Shade-tolerant species should have higher NSCs concentrations than shade-intolerant species [7], because carbon gain was low in understory and NSC reserves are needed to enhance shade tolerance. Other studies also found that shade-tolerant species tend to have greater NSC reserves. For example, the seedlings of palm Chamaedora elegans (shade-tolerant species) had higher NSC content than seedling of Chrysalidocarpus lutescens (shade-intolerant species) [46, 47]; and the shade-tolerant species Acer saccharum seedlings had higher NSC concentrations than seedlings of intermediate light-demanding Betula alleghaniensis [48]. In our study, seedlings of shade-tolerant S. superba had higher NSC content than shade-intolerant C. lanceolate, especially under low light conditions. This result demonstrates that S. superba seedlings had an advantage under shaded conditions and, moreover, could flexibly adjust to a vast range of shade levels. In terms of mechanism, exposure to high light intensity would result in greater C gain than demand, leading to NSCs storage [38, 49]. Once light becomes a limiting resource, plants will mobilize NSCs to support growth and survival [50]. Under 85% shading, growth in height, diameter and biomass production of S. superba were considerable higher than other shading treatments (Data not shown). The results support our hypothesis that S. superba produces more NSCs under low light condition than C. lanceolata. This finding agrees with a previous study that demonstrated that shade-tolerant species exhibit higher NSCs content than shade-intolerant species [7].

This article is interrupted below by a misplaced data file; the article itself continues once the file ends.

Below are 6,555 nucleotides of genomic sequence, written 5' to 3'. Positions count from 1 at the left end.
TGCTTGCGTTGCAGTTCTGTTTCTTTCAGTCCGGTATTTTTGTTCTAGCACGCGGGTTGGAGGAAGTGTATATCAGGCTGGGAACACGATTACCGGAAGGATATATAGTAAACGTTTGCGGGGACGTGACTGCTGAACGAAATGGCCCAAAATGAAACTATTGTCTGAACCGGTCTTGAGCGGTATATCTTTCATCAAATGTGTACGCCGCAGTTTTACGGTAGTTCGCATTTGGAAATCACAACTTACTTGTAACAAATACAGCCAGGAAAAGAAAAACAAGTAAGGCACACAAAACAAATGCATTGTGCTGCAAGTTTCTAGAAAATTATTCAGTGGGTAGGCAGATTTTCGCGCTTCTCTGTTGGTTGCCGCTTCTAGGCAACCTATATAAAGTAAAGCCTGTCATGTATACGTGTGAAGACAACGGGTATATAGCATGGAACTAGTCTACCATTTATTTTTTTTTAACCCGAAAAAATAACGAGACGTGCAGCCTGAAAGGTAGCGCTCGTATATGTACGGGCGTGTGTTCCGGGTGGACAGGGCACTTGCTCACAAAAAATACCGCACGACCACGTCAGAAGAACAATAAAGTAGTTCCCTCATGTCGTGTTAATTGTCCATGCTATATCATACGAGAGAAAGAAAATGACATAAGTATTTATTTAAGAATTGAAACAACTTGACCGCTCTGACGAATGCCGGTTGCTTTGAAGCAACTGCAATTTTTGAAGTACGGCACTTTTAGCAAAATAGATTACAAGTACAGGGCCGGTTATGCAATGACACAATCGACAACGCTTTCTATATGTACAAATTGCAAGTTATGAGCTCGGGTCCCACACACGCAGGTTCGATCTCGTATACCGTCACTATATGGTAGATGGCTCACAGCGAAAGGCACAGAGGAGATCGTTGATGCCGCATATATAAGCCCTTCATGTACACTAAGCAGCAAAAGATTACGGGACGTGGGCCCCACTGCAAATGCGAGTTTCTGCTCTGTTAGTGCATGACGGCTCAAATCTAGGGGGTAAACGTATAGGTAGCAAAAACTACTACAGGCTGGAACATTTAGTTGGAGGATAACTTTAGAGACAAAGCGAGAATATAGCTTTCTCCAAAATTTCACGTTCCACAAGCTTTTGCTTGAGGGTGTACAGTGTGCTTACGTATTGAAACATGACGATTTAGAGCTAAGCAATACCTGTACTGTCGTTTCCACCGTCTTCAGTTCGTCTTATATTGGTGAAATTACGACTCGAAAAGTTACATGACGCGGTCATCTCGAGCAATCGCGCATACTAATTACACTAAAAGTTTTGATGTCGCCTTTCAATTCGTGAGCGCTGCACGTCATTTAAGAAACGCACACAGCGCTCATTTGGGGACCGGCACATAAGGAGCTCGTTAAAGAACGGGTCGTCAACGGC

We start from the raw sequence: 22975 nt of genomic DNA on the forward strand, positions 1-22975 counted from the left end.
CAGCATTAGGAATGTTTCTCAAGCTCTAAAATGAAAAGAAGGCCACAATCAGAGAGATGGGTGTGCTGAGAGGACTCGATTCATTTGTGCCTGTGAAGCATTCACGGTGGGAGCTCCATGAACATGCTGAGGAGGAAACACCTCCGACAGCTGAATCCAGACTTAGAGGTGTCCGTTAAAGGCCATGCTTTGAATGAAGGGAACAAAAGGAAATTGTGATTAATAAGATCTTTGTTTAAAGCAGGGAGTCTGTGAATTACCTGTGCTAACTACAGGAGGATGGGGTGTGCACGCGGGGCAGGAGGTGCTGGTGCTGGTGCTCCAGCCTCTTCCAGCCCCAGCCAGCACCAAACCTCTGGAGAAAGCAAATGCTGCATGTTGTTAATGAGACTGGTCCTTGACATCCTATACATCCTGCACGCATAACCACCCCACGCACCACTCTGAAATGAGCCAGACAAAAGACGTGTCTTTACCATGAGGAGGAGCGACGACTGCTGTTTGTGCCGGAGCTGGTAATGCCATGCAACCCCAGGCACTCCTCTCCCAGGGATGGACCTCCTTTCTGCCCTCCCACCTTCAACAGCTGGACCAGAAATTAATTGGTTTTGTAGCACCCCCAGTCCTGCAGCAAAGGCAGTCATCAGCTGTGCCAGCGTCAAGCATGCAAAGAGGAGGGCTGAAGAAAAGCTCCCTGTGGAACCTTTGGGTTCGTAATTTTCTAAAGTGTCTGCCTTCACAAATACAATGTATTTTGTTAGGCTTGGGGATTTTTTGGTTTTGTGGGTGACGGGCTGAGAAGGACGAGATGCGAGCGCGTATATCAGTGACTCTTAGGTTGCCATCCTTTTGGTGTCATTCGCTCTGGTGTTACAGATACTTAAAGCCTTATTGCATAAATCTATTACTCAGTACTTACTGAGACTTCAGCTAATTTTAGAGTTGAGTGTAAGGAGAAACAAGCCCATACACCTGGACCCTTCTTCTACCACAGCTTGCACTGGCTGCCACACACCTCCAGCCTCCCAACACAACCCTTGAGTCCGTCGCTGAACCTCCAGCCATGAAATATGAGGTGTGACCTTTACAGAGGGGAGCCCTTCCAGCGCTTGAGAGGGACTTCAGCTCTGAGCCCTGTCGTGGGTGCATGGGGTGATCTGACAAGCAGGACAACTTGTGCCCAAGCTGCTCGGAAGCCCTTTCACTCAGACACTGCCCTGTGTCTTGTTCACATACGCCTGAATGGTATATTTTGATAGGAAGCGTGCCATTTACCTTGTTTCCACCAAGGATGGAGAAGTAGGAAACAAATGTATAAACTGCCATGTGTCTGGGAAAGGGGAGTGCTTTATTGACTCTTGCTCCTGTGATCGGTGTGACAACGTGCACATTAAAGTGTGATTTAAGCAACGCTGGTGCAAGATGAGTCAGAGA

Both genetic and environmental factors influence plant nutrient uptake, as demonstrated by interspecific differences, along with intraspecific differences under various habitats [51]. In our study, S. superba and C. lanceolata produce C during photosynthesis and absorb N and P differently under varying shading degree, suggesting species-specific strategies in balancing nutritional metabolism and adapting to environmental stress. Both species had higher C content under intermediate shade condition (40–60% to full light availability), likely due to strong photosynthetic efficiency resulting in heightened synthesis of organic matter and C accumulation. Importantly C content was significantly larger in S. superba than in C. lanceolata. Given previous research linking higher C content with greater photosynthetic efficiency and resilience to adverse environments [52], our findings imply that S. superba is better adapted to low light condition than C. lanceolata. Our results are consistent with previous studies demonstrating that shade-tolerant plants have higher NSCs accumulation and C pool than shade-intolerant plants [7, 24], this is because their photosynthetic machinery is adapted to be more efficient in the low light condition and store more C than plants that are not adapted their photosystems to low light. Higher P and N contents in both species were observed under no shading treatment and 95% shading degree, respectively. These results support that the adaptive strategy to shade might be species specific. P and N are essential macro-elements for plant growth and development, which participate in a number of metabolic processes, such as photosynthetic phosphorylation, ATP production, the production and export of triose-P and ribulose-1, 5-bisphosphate regeneration as well as synthesis of amino acids [53]. This outcome is the vigorous growth under strong photosynthetic ability in full sunlight, leading to greater requirements for proteins and nucleic acids. On the contrary, seedlings of both species may use more N resources to synthesize light-trapping proteins under low light intensity. This is further evidenced in our study that NSC content was negatively correlated with N content and N:P ratio in both species, whereas a positive correlation was observed between NSC and C:N ratio in C. lanceolata and with C content and C:N ratio in S. superba. Our findings are corroborated by previous research showing that plants growing under low light condition will have increased leaf N content and allocate more N to photosynthetic pigments. We observed higher chlorophyll a content in S. superba than in C. lanceolata (data not shown). Due to the prevention of photo-damage, this strategy increases light use efficiency and maintain normal photosynthetic function [54]. The findings give credence to our results that C:N:P stoichiometry varies with shade levels might be species-specific. As a whole, the findings have greater implication for establishment and maintenance of mixed species stand. S. superba is better adapted to low light intensity (shade tolerant), thus it would be advisable to plant S. superba later once the canopy of C. lanceolata is well developed but allowing enough sunlight (up to 40%). Conversely, thinning of dense stands of C. lanceolata to allow sufficient light to reach the understory would be recommended to expedite the natural regeneration and subsequent growth of S. superba.